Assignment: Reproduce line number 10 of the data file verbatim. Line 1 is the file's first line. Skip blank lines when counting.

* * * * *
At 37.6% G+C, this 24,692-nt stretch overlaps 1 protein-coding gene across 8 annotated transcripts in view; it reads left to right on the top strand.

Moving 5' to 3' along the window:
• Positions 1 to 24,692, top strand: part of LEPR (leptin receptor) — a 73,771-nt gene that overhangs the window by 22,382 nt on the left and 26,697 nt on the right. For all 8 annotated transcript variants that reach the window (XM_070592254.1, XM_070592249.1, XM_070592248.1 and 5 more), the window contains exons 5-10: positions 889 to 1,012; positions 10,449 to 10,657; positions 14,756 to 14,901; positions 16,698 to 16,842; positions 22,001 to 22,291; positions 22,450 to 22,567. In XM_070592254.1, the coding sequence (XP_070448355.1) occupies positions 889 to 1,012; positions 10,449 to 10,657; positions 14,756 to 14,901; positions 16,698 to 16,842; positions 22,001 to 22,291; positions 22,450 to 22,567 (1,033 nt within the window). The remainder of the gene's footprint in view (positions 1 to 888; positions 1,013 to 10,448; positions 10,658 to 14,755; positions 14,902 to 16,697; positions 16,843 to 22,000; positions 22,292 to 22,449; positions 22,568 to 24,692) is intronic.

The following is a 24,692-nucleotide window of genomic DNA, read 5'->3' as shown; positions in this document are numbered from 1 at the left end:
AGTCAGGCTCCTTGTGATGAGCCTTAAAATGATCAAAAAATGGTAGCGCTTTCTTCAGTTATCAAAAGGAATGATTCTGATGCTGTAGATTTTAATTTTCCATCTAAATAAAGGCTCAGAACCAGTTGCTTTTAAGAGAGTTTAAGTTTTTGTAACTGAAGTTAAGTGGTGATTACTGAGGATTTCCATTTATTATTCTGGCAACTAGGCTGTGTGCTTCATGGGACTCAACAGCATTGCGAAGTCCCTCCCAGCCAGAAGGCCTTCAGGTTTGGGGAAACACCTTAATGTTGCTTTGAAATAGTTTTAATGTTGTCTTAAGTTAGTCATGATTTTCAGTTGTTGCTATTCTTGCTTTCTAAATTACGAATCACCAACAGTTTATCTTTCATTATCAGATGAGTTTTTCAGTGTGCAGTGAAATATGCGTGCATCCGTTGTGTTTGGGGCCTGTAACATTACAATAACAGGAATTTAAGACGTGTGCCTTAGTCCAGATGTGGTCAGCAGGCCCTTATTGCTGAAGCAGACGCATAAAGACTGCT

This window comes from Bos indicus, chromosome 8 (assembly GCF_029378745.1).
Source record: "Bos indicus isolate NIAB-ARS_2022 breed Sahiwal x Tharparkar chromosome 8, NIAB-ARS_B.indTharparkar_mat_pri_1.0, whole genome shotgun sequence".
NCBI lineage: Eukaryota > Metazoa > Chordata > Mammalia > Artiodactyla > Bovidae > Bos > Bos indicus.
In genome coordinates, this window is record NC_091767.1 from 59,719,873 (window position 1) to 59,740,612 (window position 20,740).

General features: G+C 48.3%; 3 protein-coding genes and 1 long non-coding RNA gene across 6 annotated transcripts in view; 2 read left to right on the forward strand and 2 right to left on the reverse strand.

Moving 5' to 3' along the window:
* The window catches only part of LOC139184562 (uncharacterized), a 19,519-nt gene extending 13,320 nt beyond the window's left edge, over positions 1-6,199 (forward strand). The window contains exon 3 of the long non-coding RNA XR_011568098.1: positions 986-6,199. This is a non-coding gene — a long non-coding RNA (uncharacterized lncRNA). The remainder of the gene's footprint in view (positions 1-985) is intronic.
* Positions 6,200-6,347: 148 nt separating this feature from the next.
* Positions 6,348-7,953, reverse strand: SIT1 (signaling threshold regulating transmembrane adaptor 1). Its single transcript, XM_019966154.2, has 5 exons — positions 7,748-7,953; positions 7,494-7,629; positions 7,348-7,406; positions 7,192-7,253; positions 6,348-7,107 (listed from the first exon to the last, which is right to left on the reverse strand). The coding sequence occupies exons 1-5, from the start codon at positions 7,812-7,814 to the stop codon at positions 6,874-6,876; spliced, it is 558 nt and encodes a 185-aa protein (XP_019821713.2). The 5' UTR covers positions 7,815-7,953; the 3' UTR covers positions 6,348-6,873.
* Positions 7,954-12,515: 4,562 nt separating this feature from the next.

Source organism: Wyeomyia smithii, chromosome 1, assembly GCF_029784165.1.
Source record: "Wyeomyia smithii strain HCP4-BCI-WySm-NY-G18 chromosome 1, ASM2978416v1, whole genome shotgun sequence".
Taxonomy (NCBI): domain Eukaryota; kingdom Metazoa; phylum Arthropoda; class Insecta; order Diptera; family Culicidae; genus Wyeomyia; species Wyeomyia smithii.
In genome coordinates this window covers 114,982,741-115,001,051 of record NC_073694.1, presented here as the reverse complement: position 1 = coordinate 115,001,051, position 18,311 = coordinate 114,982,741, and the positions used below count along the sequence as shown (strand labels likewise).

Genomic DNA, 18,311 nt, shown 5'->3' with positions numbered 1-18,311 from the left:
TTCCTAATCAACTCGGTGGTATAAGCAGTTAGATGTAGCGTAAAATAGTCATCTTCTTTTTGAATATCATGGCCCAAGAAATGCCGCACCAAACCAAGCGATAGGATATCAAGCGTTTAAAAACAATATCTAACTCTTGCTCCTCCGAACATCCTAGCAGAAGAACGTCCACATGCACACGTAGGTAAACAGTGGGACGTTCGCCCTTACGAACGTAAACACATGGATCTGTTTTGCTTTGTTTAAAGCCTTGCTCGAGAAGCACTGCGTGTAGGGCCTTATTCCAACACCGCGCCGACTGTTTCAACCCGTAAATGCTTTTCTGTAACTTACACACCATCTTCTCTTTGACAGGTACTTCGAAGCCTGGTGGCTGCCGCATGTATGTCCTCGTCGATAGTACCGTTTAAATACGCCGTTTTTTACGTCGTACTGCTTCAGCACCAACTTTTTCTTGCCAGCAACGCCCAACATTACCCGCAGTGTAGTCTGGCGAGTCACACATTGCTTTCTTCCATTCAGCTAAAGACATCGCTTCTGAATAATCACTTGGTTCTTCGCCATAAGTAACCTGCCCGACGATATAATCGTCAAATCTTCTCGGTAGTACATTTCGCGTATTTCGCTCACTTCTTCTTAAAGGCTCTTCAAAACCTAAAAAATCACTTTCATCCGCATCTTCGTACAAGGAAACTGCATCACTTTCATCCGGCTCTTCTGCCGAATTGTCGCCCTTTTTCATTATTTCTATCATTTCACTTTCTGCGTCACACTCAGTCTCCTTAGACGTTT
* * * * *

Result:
General features: G+C 48.3%; 3 protein-coding genes and 1 long non-coding RNA gene across 6 annotated transcripts in view; 2 read left to right on the forward strand and 2 right to left on the reverse strand.